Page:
So... my thought is no.  You need to link the 30 year time periods for it to make any sense.  You can't just pull any collection of 30 years and string them together.    If you do that, by pure chance you'd sometimes put 2008 (-37%), 2002(-37%), and 1974(-42%) all together, which would be catastrophic, and way, way worse than anything that has ever historically happened.  A $10k investment would have dropped to $2,302 in that time frame.

matchewed

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Re: firecalc and cFIREsim both lie?
« Reply #24 on: April 10, 2014, 07:52:13 AM »
I apologize if this drifts or I am not understanding a concept but I have a question about firecalc and cfiresim.  If the assumption is that past does not predict the future but does give a reasonable range of what can happen given enough periods of time, why are the 30 year (or whatever number of years) periods ordered?

e.g. Results spit out 113 lines representing the 113 30 year periods but shouldn't we be seeing 113! (factorial) permutations  of 30 year periods if they are independent?  What does it matter if the random 30 year set includes 1871, 1915, 2009, and so on together?  They're supposed to be unrelated.

If the setup of these two websites (and others like it) did have all the permutations of n-year periods rather than chunks that move together through time, what the markets did in the last 5 years truly would not matter or bias the results, no?

Because it is a historical analysis of how your particular circumstances would have performed in any 30 year time frame.

Just salad tossing all the data would be an interesting approach but a Monte Carlo simulation would do better.

mrigney

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Re: firecalc and cFIREsim both lie?
« Reply #25 on: April 10, 2014, 08:09:02 AM »
cfiresim and firecalc are a form of a Monte Carlo simulation, fyi. They just happen to sample all available starting dates instead of some population of all available data.

The Vanguard link posted earlier is also a MC sim of the sort described by simonsez. For a 30 year retirement period they randomly select a rate of return for year 1. Then randomly select a rate of return for year 2. Through all 30 years. Then they repeat 5,000 times. That gives a pretty complete range of possibilities:-)


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Re: firecalc and cFIREsim both lie?
« Reply #26 on: April 10, 2014, 08:12:36 AM »
Those last five years will only be in a few of your 30-year projections. I run mine on 70 years (in case I live to be 100+). I get 100% success. At my least successful, I die with under $1m in the bank. At my most successful, I die with 180 MEEEELLION DOLLARS.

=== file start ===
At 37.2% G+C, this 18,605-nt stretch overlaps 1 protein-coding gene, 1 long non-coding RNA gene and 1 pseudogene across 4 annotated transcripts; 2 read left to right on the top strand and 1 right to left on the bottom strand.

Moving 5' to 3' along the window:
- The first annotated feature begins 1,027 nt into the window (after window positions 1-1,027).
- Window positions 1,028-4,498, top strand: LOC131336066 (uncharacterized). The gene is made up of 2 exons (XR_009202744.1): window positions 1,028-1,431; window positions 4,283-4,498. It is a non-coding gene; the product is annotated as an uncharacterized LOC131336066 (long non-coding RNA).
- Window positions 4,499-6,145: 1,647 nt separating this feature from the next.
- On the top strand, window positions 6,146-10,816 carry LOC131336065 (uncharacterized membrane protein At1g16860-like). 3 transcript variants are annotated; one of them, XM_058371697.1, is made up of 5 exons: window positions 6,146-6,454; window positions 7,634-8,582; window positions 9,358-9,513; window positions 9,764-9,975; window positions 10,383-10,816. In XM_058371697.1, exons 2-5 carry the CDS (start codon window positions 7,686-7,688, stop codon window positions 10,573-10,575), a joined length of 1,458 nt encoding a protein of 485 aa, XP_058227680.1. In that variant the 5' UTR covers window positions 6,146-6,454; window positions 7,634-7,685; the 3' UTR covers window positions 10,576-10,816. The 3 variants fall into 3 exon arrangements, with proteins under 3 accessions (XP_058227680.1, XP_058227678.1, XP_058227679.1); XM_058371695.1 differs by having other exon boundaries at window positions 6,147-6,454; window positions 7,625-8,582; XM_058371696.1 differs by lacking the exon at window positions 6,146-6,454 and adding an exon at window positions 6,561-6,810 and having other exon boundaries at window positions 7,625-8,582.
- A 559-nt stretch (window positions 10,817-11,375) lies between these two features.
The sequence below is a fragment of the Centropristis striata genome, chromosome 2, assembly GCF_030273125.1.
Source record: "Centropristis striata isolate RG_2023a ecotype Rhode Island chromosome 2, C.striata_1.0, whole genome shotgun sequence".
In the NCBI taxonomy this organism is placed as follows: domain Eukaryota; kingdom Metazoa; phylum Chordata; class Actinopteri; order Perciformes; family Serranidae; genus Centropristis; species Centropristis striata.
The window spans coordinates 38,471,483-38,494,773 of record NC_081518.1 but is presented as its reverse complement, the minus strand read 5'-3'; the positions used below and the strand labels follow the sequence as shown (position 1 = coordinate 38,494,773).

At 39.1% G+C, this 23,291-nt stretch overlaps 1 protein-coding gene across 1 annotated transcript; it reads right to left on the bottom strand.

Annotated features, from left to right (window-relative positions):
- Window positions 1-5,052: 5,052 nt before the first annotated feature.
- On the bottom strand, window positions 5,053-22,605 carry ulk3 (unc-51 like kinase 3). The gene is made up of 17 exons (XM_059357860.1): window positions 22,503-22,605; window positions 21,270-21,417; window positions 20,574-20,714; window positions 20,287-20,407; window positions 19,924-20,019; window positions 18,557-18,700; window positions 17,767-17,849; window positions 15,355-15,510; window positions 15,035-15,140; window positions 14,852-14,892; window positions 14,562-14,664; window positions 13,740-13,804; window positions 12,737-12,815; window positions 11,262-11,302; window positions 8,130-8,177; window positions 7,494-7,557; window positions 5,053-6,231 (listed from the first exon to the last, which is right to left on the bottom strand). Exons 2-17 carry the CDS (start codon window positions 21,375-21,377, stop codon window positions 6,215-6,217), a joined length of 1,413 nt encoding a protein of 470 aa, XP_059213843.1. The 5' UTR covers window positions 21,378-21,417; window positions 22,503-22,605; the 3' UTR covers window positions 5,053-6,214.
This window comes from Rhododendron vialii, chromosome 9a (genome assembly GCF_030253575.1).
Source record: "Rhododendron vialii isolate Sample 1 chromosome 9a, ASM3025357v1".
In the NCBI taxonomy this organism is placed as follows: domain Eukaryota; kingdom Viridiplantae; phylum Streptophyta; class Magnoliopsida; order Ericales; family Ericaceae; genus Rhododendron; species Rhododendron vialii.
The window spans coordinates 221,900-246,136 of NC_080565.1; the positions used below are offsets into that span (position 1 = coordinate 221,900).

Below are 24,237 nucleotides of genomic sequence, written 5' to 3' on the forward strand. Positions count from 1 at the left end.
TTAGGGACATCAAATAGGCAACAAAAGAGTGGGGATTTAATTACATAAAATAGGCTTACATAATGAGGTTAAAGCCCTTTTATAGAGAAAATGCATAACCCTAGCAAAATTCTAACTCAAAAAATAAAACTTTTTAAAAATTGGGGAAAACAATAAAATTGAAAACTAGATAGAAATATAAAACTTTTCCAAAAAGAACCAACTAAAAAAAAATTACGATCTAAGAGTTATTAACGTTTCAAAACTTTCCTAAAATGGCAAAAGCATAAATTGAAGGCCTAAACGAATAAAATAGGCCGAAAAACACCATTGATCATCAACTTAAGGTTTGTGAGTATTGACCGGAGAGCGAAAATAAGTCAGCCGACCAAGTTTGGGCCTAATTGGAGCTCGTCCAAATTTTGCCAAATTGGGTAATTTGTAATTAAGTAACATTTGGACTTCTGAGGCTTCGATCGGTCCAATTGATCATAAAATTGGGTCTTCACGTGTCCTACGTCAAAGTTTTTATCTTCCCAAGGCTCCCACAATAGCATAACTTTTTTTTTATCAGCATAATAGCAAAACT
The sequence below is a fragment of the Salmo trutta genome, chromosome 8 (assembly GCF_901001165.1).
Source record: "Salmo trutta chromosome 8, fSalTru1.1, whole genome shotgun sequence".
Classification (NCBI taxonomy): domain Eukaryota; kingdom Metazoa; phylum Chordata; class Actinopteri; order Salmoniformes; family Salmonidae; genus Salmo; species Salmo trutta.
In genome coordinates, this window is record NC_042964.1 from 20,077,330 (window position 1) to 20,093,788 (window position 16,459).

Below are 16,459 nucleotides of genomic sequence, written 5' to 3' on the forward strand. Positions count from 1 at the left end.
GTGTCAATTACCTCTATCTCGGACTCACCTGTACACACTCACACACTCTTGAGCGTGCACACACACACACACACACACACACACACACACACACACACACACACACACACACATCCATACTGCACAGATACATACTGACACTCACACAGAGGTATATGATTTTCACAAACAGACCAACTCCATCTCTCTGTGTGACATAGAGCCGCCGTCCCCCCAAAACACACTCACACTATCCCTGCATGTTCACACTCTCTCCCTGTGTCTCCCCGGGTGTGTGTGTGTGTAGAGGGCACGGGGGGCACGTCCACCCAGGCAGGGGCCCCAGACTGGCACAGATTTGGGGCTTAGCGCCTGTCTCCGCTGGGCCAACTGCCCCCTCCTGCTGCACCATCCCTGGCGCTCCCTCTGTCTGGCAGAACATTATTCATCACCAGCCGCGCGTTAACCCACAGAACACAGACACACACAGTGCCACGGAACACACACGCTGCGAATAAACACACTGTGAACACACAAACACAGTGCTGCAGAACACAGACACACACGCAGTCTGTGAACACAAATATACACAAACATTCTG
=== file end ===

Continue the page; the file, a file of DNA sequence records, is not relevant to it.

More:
If anything, your data only gets better for every 5 years that passes - regardless of how the market does. Because now you have 5 more 30-year ranges to run. You didn't lose five scenarios, you gained 5 scenarios. More data is usually better when trying to run averages.

It doesn't matter if the last five years are outliers - because so is the Great Depression, and it's in there too. Overall, the more data you have, the less impact outliers have.

Cpa Cat

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Re: firecalc and cFIREsim both lie?
« Reply #27 on: April 10, 2014, 08:24:13 AM »
I would also like to point out that the last five years are essentially irrelevant data today.

It has produced 5 new scenarios in which you have a huge upswing in the last 1-5 years before death. This would be highly unlikely to impact your life in any way.

In order to get a skewed result, you'd have to be running this simulation 30 years from now, at which point there would be 5 scenarios available in which you retire and immediately experience a huge portfolio surge.

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Re: firecalc and cFIREsim both lie?
« Reply #28 on: April 10, 2014, 08:27:22 AM »
cfiresim and firecalc are a form of a Monte Carlo simulation, fyi. They just happen to sample all available starting dates instead of some population of all available data.

The Vanguard link posted earlier is also a MC sim of the sort described by simonsez. For a 30 year retirement period they randomly select a rate of return for year 1. Then randomly select a rate of return for year 2. Through all 30 years. Then they repeat 5,000 times. That gives a pretty complete range of possibilities:-)